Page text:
Kamogawa musings

I’d forgotten
The bright beauty of  ‘boke’ –
Storm clouds dispersing

*******************

Watching me
The slender black cormorant:
Winter’s last gasp

*******************

Yukiyanagi –
On your sprawling branches
First touch of spring snow

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5 Responses to “Kamogawa musings”

  1. To all contributors: kindly don’t use tags. On this site at present, we use categories only, as it gets too complicated to use both. When you post, you’ll see categories is just below tags. Categories can later be changed, tags can’t. Thanks.
    As to the poems: with liberal use of personal pronouns, for better or for worse, they convey a sort of dialogue between the poet and his surroundings. ‘boke’ is presumably the winter-flowering Japanese quince. The last haiku requires rereading (nothing wrong in that). Eventually, I understood: the welcome-ness indicates that the ‘snow’ is in fact white buds. Nicely seasonal. ‘yukiyanagi’ is the spiraea, a cascading white-blossomed shrub.

  2. In the end, I managed to delete the tag.

  3. Richard Donovan Says:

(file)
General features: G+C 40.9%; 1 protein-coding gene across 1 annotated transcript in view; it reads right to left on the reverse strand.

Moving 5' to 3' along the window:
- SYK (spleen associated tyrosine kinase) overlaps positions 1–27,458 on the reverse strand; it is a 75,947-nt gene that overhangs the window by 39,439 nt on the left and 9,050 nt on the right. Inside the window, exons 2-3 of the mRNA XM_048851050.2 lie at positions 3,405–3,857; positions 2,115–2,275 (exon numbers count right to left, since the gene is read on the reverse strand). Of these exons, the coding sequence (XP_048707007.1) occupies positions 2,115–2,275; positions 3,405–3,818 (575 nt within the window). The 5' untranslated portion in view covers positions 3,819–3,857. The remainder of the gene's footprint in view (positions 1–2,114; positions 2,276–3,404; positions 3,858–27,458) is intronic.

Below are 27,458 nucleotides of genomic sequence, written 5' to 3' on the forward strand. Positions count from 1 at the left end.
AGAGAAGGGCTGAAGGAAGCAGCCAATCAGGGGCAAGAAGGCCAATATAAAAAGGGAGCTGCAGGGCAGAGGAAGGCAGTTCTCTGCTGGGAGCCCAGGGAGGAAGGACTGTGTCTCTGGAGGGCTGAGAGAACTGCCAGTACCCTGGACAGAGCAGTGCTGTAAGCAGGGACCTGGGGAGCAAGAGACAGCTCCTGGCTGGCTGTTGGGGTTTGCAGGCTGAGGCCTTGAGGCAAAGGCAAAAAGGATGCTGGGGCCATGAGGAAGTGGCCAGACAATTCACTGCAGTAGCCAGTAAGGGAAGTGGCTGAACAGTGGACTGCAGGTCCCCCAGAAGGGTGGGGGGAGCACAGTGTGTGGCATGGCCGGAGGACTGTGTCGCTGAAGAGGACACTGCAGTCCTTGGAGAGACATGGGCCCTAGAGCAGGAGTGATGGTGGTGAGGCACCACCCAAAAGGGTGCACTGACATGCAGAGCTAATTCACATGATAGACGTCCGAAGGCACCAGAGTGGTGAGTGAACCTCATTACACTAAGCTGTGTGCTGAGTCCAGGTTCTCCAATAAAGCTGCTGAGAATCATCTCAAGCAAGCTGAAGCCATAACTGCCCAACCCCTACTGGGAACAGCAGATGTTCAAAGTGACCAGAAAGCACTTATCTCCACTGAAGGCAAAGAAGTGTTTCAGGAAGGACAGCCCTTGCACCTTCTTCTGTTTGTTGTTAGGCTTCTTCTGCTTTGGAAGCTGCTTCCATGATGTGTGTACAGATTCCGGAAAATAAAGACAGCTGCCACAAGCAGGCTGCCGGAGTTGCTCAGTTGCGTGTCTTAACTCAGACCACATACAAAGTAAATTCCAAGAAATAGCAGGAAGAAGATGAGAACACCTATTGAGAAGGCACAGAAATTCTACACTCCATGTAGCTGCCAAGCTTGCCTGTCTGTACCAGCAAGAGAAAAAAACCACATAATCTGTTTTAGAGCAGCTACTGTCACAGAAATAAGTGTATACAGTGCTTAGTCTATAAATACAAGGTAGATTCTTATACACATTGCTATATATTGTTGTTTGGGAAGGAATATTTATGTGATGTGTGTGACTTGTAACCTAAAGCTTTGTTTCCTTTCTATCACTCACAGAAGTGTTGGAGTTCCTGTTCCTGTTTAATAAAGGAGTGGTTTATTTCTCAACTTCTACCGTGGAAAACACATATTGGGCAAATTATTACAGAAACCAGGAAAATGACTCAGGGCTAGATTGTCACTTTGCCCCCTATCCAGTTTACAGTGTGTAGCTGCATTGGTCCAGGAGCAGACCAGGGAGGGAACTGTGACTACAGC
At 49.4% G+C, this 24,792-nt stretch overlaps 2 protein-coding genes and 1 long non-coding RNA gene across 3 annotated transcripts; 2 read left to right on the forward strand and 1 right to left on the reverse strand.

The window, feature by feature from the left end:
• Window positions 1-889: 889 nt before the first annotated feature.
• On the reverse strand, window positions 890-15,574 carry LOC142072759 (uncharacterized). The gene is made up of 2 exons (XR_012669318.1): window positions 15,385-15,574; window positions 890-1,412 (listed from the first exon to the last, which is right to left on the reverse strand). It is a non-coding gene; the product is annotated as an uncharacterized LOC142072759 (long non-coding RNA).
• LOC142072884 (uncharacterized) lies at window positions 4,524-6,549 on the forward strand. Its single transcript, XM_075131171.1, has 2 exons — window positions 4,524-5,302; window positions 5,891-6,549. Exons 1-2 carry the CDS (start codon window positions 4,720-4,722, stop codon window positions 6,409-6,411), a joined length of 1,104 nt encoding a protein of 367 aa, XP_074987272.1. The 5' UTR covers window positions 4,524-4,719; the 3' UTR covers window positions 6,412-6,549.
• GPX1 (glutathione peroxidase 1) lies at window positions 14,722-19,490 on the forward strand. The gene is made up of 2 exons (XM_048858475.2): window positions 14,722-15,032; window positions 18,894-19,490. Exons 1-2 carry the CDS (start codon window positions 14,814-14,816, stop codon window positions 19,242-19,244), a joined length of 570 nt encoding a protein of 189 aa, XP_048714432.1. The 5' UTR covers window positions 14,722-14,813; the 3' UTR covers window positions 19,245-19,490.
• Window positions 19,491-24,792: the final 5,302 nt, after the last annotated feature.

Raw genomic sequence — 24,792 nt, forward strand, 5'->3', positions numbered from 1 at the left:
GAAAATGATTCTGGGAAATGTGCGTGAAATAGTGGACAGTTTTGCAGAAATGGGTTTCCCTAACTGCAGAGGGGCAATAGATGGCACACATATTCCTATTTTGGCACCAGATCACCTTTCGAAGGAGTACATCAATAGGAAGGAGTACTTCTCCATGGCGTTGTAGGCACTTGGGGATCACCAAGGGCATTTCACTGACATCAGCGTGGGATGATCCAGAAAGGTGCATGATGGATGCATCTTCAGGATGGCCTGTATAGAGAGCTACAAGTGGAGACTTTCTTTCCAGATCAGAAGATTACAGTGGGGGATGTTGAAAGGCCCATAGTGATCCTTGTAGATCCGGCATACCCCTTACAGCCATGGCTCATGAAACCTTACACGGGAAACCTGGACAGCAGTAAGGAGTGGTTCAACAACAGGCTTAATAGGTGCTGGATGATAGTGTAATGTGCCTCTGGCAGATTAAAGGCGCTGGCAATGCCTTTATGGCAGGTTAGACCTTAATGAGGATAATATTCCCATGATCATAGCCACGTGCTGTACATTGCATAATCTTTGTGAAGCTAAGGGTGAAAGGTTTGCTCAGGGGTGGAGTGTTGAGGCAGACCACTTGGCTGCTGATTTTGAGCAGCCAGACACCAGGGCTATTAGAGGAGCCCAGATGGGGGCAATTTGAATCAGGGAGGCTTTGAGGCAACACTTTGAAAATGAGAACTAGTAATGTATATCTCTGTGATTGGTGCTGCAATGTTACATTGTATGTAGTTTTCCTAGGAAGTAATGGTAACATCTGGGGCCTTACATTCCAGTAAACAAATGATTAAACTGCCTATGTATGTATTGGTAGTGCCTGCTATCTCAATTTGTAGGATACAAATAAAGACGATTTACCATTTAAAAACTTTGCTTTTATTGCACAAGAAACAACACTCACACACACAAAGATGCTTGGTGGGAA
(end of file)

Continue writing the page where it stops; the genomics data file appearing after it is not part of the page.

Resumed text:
John, I took to the banks of Kamogawa myself yesterday, for the first time since I returned from New Zealand a week ago. Another first for me was to park my bike and jog past a few bridges and back to Kitayama.

    The river was lapping the banks and sloshing over some bankside walkways under the bridges, as it does after such heavy rain as the last few days’.

    I too was glad to see white yukiyanagi flowers peeping out of the dark green foliage. The tree in my lane is a little further advanced, and should be in full bloom within a week.

    • John Dougill Says:

      Hi Richard and welcome back!
      Hope you’re enjoying the unfurling Kamogawa scenery: it’s a daily miracle at this time of year… Hope to see you soon and catch one of your haiku.

  4. Yukiyanagi! Natsukashii! Your poem took me back to a February day in Kyoto when I saw yukiyanagi blooming amidst a few falling flakes of snow. I love the stark cormorant image too– thank you!

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